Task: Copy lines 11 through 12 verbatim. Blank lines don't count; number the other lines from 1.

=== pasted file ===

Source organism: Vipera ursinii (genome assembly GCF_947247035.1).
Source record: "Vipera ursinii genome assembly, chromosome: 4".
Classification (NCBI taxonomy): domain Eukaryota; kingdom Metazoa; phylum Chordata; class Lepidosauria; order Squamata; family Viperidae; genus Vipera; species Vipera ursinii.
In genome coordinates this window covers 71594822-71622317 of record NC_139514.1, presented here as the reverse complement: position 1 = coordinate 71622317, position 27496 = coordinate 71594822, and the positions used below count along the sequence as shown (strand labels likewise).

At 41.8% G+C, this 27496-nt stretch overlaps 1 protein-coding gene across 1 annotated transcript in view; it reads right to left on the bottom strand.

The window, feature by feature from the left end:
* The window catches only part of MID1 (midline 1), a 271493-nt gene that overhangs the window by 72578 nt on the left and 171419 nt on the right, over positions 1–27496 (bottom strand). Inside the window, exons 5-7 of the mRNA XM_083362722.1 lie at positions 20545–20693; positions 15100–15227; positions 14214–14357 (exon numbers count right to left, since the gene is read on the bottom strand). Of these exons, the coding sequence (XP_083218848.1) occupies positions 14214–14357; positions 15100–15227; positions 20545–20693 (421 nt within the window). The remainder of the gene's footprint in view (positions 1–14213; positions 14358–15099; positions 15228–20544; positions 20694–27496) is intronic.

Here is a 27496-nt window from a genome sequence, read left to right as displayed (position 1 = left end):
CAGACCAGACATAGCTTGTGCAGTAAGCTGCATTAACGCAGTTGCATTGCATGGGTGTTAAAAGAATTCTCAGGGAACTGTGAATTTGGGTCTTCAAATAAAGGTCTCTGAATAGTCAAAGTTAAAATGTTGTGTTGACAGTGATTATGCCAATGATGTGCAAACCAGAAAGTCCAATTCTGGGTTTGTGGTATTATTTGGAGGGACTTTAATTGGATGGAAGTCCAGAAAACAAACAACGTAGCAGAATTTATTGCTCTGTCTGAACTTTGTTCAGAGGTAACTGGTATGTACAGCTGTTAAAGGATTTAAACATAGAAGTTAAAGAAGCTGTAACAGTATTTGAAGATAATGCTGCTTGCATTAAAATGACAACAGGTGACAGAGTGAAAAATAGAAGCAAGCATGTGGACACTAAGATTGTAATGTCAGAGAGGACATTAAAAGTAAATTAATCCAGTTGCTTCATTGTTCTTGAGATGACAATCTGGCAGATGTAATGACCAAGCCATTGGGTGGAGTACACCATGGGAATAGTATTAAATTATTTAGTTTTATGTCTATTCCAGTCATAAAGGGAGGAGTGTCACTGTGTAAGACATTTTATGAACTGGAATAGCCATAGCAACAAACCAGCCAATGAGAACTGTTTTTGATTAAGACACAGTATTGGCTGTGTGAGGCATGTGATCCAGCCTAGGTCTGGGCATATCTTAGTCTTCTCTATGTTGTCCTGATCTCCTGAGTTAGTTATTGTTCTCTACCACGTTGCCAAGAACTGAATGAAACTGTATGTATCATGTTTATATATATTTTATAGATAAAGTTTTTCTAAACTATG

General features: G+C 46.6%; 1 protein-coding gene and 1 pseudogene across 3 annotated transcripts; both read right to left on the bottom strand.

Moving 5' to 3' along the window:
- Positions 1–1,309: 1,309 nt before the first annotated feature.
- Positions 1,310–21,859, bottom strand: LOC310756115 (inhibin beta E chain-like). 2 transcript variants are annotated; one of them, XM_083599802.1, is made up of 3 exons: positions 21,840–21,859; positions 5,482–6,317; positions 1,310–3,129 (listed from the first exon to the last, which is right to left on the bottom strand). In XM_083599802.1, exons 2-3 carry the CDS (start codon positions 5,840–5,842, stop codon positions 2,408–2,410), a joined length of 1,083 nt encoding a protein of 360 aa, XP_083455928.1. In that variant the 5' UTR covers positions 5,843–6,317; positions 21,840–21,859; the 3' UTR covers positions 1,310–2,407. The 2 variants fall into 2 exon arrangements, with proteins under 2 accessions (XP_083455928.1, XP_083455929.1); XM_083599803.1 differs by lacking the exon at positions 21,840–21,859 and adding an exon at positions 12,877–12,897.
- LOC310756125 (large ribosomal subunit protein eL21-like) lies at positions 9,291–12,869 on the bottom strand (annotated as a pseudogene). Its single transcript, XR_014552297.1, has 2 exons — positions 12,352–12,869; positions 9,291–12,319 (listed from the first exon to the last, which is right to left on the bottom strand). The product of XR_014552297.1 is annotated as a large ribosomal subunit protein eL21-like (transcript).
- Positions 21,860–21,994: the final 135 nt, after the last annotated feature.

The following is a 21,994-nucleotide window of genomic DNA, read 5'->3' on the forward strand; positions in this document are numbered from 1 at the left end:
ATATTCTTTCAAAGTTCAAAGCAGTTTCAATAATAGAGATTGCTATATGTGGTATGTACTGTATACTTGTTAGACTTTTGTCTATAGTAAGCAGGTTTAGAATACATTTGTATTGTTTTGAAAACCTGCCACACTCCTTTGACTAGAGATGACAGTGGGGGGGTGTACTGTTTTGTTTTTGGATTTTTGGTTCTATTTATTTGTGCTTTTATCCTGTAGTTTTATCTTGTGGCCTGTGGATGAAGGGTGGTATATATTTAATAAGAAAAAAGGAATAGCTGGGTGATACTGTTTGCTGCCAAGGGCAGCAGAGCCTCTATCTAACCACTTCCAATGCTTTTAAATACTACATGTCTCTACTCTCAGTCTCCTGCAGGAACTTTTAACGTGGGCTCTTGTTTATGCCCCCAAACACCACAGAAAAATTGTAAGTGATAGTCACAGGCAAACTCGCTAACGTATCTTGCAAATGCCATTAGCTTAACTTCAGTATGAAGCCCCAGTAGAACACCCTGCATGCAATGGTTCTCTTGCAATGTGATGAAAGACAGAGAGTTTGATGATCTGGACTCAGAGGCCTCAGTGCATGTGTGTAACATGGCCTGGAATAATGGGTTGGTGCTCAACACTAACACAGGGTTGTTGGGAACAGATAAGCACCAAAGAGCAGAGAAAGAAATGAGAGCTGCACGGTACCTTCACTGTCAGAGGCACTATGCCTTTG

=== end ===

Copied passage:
Moving 5' to 3' along the window:
- Positions 1–1,309: 1,309 nt before the first annotated feature.